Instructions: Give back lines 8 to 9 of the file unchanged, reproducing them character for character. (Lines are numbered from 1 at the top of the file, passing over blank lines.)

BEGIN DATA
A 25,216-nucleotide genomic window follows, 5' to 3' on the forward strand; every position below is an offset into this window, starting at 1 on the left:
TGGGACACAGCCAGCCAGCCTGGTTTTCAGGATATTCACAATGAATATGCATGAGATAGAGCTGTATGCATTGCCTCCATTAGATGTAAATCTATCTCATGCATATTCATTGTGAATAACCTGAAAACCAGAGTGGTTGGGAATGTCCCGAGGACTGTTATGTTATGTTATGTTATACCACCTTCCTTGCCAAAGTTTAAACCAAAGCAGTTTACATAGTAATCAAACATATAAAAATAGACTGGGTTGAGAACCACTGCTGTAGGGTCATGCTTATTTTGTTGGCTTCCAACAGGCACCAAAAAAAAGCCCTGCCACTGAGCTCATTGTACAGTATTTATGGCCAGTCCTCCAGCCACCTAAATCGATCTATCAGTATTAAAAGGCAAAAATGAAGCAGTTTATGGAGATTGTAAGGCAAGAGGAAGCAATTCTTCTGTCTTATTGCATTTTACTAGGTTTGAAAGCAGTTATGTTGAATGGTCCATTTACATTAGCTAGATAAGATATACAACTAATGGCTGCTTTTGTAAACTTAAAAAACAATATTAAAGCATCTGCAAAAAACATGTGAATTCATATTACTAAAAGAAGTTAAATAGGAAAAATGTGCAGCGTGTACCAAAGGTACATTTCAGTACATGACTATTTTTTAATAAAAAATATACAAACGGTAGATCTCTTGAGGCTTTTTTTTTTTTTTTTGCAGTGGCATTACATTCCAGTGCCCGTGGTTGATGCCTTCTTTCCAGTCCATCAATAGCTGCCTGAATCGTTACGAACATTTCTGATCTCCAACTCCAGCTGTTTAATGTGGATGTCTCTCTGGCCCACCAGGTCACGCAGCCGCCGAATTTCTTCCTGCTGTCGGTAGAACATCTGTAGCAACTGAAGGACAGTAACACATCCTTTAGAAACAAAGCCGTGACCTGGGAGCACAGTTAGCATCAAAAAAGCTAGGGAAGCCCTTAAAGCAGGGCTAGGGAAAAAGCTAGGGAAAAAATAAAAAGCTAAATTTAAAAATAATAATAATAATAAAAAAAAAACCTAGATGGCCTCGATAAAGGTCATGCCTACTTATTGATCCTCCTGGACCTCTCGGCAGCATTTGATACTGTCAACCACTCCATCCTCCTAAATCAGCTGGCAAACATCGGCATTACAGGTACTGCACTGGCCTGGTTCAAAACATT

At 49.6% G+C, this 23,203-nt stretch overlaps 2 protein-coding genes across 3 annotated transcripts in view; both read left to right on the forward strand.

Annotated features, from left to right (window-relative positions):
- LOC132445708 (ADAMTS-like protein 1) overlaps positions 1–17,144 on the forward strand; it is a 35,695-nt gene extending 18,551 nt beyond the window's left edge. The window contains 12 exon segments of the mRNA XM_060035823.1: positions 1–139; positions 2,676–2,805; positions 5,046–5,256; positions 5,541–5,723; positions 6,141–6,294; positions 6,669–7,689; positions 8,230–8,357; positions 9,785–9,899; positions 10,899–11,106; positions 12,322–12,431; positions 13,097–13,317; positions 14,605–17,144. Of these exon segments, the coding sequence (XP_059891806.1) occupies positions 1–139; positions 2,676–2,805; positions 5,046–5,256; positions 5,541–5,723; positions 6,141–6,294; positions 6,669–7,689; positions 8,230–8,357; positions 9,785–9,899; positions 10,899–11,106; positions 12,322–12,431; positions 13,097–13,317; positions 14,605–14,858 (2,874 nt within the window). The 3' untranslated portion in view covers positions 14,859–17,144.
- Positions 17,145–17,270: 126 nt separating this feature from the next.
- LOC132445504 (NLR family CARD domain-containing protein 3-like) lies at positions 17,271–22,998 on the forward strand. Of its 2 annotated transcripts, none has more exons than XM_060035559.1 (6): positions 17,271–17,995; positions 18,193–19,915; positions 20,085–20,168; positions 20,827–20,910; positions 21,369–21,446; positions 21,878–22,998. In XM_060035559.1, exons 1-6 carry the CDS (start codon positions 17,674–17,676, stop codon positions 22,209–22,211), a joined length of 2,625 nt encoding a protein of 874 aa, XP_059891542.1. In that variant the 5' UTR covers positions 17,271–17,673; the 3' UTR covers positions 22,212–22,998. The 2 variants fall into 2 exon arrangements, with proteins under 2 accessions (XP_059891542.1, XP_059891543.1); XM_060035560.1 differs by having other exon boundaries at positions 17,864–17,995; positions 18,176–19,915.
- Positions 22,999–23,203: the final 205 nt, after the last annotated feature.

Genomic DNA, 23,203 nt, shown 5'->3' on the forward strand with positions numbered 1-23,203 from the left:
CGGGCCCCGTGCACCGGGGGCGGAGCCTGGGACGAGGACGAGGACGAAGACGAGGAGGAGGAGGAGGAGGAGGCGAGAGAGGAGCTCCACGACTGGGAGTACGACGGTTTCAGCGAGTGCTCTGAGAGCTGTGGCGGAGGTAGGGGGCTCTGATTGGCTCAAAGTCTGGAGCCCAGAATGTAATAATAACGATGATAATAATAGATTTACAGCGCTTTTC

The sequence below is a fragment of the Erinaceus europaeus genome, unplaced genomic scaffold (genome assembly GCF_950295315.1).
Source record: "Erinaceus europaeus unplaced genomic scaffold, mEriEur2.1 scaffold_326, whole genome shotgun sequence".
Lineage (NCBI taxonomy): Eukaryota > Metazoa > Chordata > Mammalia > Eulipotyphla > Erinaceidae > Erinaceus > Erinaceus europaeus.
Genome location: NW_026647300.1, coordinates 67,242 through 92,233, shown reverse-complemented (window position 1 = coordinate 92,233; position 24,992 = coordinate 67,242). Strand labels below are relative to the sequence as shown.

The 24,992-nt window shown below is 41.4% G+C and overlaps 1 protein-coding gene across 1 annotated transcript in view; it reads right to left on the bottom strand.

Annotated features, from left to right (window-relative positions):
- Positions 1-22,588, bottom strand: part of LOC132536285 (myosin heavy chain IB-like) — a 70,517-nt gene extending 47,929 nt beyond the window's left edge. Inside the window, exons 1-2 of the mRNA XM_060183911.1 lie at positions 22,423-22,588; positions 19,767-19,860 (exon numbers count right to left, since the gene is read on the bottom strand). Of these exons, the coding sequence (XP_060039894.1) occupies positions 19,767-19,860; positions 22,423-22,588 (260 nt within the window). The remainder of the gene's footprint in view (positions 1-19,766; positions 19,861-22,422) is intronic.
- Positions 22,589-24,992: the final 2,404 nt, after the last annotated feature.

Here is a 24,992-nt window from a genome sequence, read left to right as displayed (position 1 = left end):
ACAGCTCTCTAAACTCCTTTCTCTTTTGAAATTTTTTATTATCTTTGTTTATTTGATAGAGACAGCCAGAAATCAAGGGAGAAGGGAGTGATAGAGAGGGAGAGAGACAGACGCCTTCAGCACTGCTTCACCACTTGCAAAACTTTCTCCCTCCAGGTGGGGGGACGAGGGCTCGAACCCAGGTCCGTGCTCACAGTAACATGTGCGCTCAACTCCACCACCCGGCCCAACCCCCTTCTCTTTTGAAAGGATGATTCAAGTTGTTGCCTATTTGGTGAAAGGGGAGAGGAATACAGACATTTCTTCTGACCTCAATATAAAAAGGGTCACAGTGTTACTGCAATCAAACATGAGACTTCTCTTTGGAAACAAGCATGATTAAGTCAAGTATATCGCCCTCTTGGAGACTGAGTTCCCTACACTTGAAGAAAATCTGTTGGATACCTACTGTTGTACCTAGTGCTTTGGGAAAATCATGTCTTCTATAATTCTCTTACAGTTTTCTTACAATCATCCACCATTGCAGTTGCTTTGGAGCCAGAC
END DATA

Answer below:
- Positions 22,999–23,203: the final 205 nt, after the last annotated feature.

Genomic DNA, 23,203 nt, shown 5'->3' on the forward strand with positions numbered 1-23,203 from the left: